Chinese Economic Developments

cash (2)

AP Theme

Economic Systems

Learning Objective

Explain the effects of innovation on the Chinese economy over time. 

Historical Development 1

The economy of Song China became increasingly commercialized while continuing to depend on free peasant and artisan labor.

 

Historical Development 2

The economy of Song China flourished due to increased production, expanding trade networks, and innovations in agriculture and manufacturing.

Historical Development 3

China’s commercial economy produced technological innovations that shaped developments across global regions.

Contents

Commercialization in Song Dynasty China

The Song dynasty continued the commercial and technological success (960–1279) from previous Chinese dynasties. As the economy continued to commercialize, China became the most urbanized place in the world. China’s economic success resulted from various technological innovations that allowed China to produce and trade foods and goods more quickly and efficiently. Chinese technological innovation during this period reshaped the world as technological advances diffused west along international trade routes.

What is Commercialization?

Commercialization is the development of businesses and markets where merchants sell goods for profit on a large scale. In non-commercialized economies, families produce products for personal consumption, or goods are produced and sold at a small scale.

Key Term: Commercialization

Commercialization is the development of business and markets where merchants sell goods for profit on a large scale. In non-commercialized economies, families produce products for personal consumption, or goods are produced and sold at a small scale.
Economics

What Did Commercialization Look Like in the Song Dynasty China?

Song Dynasty China was one of the most developed and prosperous commercial centers globally. As urban centers grew during the Song dynasty, urban areas depended on trade and commerce to import staple products such as rice and export luxury goods like silk and porcelain for profit. It became increasingly common for merchants to sell both agriculture and non-agricultural goods in markets. Trade within rural areas also expanded. However, despite growing commercialization, most of China’s population remained poor and worked in agricultural production or as craftspeople in rural areas.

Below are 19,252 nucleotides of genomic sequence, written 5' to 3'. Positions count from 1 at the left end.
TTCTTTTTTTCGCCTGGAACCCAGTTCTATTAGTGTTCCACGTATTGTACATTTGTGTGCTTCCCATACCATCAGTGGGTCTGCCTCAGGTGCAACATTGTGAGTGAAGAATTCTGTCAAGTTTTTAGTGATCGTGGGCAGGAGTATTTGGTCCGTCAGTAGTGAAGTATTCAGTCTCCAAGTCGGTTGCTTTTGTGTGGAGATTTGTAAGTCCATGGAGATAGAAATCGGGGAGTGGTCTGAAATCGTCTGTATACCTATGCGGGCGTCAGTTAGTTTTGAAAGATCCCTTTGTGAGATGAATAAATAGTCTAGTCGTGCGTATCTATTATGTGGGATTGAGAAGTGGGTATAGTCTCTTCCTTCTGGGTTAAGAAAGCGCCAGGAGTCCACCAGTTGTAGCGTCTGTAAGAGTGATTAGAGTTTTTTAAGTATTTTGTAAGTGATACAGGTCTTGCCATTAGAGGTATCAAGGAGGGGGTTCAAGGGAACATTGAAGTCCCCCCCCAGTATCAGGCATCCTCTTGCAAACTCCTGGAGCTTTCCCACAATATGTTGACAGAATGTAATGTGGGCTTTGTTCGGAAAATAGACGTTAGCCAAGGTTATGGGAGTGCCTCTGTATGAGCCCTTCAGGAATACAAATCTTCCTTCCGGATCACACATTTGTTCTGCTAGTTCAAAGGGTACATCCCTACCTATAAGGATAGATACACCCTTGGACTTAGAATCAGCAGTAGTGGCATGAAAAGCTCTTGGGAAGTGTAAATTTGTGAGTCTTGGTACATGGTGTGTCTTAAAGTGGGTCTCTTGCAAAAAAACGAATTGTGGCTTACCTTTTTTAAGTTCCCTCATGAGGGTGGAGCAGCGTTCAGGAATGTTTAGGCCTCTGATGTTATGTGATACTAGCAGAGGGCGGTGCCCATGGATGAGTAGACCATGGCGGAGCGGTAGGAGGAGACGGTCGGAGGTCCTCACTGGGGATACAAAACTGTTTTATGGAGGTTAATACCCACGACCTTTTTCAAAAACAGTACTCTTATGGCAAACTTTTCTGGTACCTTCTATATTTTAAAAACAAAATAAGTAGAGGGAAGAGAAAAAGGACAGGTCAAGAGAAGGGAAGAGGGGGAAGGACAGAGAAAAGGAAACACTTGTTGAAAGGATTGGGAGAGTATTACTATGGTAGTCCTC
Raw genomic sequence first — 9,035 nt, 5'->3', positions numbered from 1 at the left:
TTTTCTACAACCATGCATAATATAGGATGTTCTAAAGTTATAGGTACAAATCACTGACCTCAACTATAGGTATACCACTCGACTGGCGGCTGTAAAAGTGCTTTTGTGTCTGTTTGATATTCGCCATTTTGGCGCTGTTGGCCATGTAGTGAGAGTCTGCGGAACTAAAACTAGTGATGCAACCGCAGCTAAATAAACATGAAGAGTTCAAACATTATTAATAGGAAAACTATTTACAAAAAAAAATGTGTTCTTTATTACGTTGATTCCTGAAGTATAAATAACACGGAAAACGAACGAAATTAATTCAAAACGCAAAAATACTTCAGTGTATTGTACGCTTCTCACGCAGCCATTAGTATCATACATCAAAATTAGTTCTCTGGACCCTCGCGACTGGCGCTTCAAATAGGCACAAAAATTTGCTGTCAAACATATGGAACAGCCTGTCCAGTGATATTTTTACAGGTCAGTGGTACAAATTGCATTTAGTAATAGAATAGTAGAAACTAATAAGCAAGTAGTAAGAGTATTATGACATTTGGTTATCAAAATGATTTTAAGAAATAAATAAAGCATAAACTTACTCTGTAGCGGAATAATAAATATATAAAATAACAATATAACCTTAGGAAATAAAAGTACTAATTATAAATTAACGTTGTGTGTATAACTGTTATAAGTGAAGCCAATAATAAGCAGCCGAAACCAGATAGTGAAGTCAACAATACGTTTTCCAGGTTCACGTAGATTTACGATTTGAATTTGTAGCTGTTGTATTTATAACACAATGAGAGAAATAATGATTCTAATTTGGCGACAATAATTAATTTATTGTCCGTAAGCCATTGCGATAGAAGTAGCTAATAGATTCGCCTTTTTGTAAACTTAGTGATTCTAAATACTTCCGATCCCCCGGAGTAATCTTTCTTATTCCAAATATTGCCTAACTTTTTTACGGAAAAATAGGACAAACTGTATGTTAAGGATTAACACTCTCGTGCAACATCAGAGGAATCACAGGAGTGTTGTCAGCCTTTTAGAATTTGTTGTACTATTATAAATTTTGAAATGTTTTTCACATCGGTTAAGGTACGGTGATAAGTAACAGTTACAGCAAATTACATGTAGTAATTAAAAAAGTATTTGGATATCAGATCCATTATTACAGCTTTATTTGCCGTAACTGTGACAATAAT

• China was also one of the most urbanized places in the world. 
  • The Song capital city of Hangzhou numbered over 1 million people, and dozens of other cities numbered had populations in the hundreds of thousands. 
  • A Chinese writer vividly described Hangzhou in 1235. His description included specialized markets that sold various food products and manufactured goods such as books, silk, and porcelains. 
  • Hangzhou had a thriving restaurant and bar scene. 
  • There were inns of varied sorts. Those with red lanterns meant that prostitutes were available inside. 
  • The city had multiple schools for the study of Confucianism and the arts, such as music.
  • Clubs were available for citizens with varied interests like Buddhism, fitness, fishing, and poetry.
  •  Italian explorer Marco Polo, who visited Hangzhou in the 13th century, described the city as “beyond dispute the finest and noblest city in the world.”

What Were the Causes of Chinese Commercialization?

The economy of the Song dynasty flourished as a result of increased production. Chinese commercialization resulted from innovations in Chinese production methods, new technologies, and innovations in finance (money) systems during the Tang (618-907) and Song dynasties.

What Were the Effects Did Chinese Commercialization Globally?

Increasing commercialization impacted both China and the world. During both the Tang and Song dynasties, China produced significant scientific and technological innovations that would diffuse widely globally on long-distance trade routes. The transfer of Chinese technological innovations was not a quick process. It often took hundreds or thousands of years before making its way into the western world, usually via India, Central Asia, and the Middle-Eastern societies. As Chinese innovations spread, communities adopted and modified the technologies.

Chinese Technologies Spread Around the World

Papermaking

The Chinese invented papermaking in the second century BCE. The technology slowly spread west. It entered Muslim Spain in the 12th century before being adopted within Christian Europe in the 14th and 15th centuries--a lag time of nearly 1400 years.

Moveable type printing

Movable woodblock printing developed in China in the 11th century. The Gutenberg printing press in Europe began production in 1436--a much shorter 400 year lag time before western adoption. The printing press arrived in Europe just as European society was undergoing rapid changes from the collapse of feudalism, increasing commercialization, and a revival of interest in the arts, mathematics, and the sciences. Cheaper and easy printing allowed for the quicker diffusion of knowledge across the continent.

Gunpowder

Gunpowder would prove to be one of the most disruptive global innovations. Invented accidentally by Chinese alchemists in the 10th century, gunpowder reached the west by the 13th century. Europeans mastered its use and used it to conquer much of the world by the dawn of the 20th century.

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